Georgetown, South Carolina recently had its first ever Startup Weekend. It was also the first Startup Weekend in South Carolina. Great news, for the local area entrepreneurs. We (Startup Chucktown) were unable to make it there, due to scheduling conflicts, but we hope to make it to the next one they host if possible.
If you are unfamiliar with Startup Weekend and their events, they are structured to bring people together in teams under specific business ideas that are pitched at the beginning of the event. After a fast paced weekend of brainstorming, building and collaborating the ventures are pitched again at a panel of judges and prizes are awarded for the best ideas and presentations.
The reason I am just now writing about it is that Georgetown has become a talking point in a recent Inc. Magazine article about collaboration (How Collaboration Can Spur Execution). I encourage you to read the full article as it covers some good points.
The main point that I want to touch on that is also mentioned within the article is Embrace Collaboration. This goes back to my college education in the Industrial Design program at the Savannah College of Art and Design (SCAD). We were encouraged to collaborate early on foster teamwork. There was another point that came out of our collective brainstorming.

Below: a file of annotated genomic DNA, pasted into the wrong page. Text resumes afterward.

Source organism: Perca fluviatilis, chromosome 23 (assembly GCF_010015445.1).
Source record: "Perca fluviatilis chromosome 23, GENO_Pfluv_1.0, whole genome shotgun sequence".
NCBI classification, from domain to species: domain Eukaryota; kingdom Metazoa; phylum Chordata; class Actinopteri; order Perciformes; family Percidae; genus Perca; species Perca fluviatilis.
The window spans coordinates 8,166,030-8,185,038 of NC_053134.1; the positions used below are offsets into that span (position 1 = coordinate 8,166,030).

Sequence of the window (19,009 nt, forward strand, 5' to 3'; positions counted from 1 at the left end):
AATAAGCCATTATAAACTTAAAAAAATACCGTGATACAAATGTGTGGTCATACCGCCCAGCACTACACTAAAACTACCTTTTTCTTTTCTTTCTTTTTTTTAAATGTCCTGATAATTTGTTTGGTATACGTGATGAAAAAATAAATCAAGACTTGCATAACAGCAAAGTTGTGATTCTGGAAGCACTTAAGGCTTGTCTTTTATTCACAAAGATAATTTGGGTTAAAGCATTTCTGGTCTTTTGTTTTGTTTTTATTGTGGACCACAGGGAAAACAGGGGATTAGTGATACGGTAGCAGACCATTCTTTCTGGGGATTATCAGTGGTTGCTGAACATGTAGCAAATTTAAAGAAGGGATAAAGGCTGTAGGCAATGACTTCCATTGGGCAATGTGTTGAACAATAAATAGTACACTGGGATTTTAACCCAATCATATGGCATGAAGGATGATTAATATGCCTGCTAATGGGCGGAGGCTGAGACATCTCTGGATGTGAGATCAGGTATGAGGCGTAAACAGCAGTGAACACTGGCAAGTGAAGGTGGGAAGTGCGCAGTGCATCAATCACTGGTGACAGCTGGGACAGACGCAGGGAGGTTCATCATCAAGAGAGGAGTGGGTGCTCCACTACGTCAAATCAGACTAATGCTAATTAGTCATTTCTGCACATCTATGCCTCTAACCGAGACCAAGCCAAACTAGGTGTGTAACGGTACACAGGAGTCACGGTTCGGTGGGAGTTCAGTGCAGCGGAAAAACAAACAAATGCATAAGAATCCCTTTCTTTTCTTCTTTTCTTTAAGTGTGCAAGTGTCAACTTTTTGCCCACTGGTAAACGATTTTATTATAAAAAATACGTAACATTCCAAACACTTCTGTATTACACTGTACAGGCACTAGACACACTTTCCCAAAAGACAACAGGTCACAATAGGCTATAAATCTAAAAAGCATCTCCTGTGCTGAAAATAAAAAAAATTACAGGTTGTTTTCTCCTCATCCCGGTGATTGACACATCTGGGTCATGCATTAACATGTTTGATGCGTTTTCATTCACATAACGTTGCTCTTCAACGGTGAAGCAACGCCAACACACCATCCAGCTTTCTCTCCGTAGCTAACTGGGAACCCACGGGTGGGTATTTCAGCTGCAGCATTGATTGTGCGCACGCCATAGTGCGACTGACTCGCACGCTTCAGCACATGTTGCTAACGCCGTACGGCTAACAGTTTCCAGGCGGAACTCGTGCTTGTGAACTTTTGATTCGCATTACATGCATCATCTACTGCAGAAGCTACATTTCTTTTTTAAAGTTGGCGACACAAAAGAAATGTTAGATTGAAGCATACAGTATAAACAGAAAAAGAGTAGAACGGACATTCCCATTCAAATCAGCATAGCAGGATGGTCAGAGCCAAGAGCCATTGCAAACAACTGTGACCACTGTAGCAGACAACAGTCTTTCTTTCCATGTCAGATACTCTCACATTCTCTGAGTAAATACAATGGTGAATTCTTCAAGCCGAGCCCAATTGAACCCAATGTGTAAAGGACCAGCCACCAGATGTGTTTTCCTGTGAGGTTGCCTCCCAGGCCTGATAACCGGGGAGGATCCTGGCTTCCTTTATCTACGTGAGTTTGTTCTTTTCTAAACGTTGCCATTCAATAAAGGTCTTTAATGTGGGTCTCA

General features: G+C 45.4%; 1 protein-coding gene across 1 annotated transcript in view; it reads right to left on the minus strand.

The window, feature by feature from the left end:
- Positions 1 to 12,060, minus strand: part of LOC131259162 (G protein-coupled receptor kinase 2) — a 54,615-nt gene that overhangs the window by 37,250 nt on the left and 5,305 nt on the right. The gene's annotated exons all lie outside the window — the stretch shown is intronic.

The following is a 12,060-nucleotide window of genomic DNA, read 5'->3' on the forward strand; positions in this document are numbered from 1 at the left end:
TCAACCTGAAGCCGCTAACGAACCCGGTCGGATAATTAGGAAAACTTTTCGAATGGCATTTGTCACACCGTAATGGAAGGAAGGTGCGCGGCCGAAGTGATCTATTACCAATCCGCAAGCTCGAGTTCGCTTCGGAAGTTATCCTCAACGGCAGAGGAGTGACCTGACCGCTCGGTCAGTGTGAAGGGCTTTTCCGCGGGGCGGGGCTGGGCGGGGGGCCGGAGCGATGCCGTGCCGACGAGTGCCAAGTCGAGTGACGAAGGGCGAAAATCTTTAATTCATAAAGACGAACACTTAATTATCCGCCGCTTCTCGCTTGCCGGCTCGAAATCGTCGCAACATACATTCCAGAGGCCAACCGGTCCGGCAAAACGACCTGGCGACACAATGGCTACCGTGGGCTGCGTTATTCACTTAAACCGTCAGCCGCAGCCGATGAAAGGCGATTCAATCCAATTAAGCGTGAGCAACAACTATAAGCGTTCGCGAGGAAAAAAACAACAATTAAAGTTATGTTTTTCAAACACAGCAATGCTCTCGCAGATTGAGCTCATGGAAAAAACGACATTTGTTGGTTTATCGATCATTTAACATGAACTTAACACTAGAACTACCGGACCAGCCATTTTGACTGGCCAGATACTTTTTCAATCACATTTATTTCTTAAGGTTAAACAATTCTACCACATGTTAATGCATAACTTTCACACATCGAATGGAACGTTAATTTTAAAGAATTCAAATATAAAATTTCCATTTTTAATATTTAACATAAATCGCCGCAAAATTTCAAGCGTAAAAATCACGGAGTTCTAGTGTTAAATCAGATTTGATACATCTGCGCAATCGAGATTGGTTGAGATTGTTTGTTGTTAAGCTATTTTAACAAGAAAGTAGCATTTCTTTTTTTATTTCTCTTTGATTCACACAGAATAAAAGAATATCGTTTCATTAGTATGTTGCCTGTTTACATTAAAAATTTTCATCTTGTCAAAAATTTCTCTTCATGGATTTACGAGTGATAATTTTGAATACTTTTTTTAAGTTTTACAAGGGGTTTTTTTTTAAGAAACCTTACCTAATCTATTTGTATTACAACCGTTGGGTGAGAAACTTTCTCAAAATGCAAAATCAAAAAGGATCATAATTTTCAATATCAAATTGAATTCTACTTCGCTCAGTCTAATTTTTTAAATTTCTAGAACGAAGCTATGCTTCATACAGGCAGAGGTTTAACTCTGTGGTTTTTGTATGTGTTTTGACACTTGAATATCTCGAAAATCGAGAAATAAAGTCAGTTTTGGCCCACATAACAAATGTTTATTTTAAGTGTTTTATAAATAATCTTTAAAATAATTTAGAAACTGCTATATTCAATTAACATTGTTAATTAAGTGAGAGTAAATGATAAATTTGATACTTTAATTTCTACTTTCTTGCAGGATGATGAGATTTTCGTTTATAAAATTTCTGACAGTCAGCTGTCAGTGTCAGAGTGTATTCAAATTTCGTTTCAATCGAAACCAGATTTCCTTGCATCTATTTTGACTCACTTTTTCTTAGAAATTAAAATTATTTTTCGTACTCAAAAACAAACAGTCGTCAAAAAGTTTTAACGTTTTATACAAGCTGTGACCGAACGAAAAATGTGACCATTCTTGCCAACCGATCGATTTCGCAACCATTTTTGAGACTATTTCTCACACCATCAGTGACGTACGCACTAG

Many designers, entrepreneurs, scientists and others are very worried about others taking or stealing their ideas. This is some what valid, however, collaborating is more beneficial to creating the end result instead of continuing to hold onto an idea that never gets out and benefits others. Class projects brought this fallacy to light. If everyone is trying to create the same product, they will bring their own perspective and ideas to the table. Even if you openly discuss features you want to include and someone else finds them valuable, they will not be executed in indentical fashion.
Open yourself up to having someone examine your ideas from another perspective, chances are higher that they will bring additional value to your existing concept. They may expose a weakness that you can fix before continuing further development. The other point I want to bring across is that ideas are simple (even complex ideas) compared to bringing an idea all the way to a marketable product. Many people will not want to put forth the effort needed into creating an existing product or service when they do not have the correct skills or network to do so.
Put yourself and your idea out there. You will be amazed at who will want to help you succeed.